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Saudi Crown Prince Mohammed bin Salman. Photo: Saudi Press Agency via AP

Crown Prince Mohammed bin Salman's decision to shake up Saudi Arabia's longstanding patronage system and root out "corruption" introduces further uncertainties after a decade of black swan events in global oil. Just when companies were adjusting to the idea that oil prices might be lower for longer, the prospect of Saudi Arabia behaving in less than predictable ways is unnerving pundits and oil market participants alike.

Saudi Arabia has generally played the role of conservative power across the Middle East, with longstanding alliances and consistent geopolitical responses. When the kingdom declared — in the midst of U.S. efforts to negotiate a deal on nuclear weapons with Iran — that it would now pursue its own interests more vigorously, few would have foreseen the kingdom taking on a two-front war and replenishing its treasury with the restitution to the state of billions of dollars in assets amassed by Saudi princes and executives whose business-as-usual practices were highly unpopular with average Saudis.

What's next: Odds are that oil prices will now wind up higher than otherwise expected. Riyadh can ill afford an oil price collapse, forcing it to endorse policies inside the Organization of Petroleum Exporting Countries (OPEC) and beyond that keep the price of oil lofty. Another contingency is the prospect of expanded conflict in the Mideast from a more muscular Saudi stance, which could move oil markets back onto a pins-and-needles footing.

Go deeper

10 hours ago - World

Maximum pressure campaign escalates with Fakhrizadeh killing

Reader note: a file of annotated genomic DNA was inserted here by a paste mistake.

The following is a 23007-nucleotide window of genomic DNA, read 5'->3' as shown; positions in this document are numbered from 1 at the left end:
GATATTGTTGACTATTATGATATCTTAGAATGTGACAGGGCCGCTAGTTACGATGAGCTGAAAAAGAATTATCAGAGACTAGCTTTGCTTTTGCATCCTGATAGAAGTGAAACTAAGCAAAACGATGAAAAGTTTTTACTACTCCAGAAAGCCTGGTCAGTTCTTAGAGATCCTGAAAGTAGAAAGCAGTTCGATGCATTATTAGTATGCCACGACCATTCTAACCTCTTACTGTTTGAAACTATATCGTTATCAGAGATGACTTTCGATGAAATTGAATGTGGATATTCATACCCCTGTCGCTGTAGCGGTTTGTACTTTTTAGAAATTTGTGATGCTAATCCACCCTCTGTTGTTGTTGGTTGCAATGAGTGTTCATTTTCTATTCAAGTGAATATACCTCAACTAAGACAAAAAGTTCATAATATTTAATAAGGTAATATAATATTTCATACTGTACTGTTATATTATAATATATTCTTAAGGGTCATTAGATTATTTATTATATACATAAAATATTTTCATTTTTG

Photo: Fars News Agency via AP

The assassination of Mohsen Fakhrizadeh, the architect of Iran’s military nuclear program, is a new height in the maximum pressure campaign led by the Trump administration and the Netanyahu government against Iran.

Why it matters: It exceeds the capture of the Iranian nuclear archives by the Mossad, and the sabotage in the advanced centrifuge facility in Natanz.

Scoop: Biden weighs retired General Lloyd Austin for Pentagon chief

Lloyd Austin testifying before Congress in 2015. Photo: Chip Somodevilla/Getty Images

Joe Biden is considering retired four-star General Lloyd Austin as his nominee for defense secretary, adding him to a shortlist that includes Jeh Johnson, Tammy Duckworth and Michele Flournoy, two sources with direct knowledge of the decision-making tell Axios.

Why it matters: A nominee for Pentagon chief was noticeably absent when the president-elect rolled out his national security team Tuesday. Flournoy had been widely seen as the likely pick, but Axios is told other factors — race, experience, Biden's comfort level — have come into play.

Updated 12 hours ago - Politics & Policy

Coronavirus dashboard

Illustration: Sarah Grillo/Axios

  1. Health: WHO: AstraZeneca vaccine must be evaluated on "more than a press release."
  2. Politics: Supreme Court backs religious groups on New York COVID restrictions.
  3. World: Thailand, Philippines sign deal with AstraZeneca for vaccine.
  4. Economy: Safety nets to disappear in December Black Friday shopping across the U.S., in photosAmazon hires 1,400 workers a day throughout pandemic.
  5. Education: National standardized tests delayed until 2022.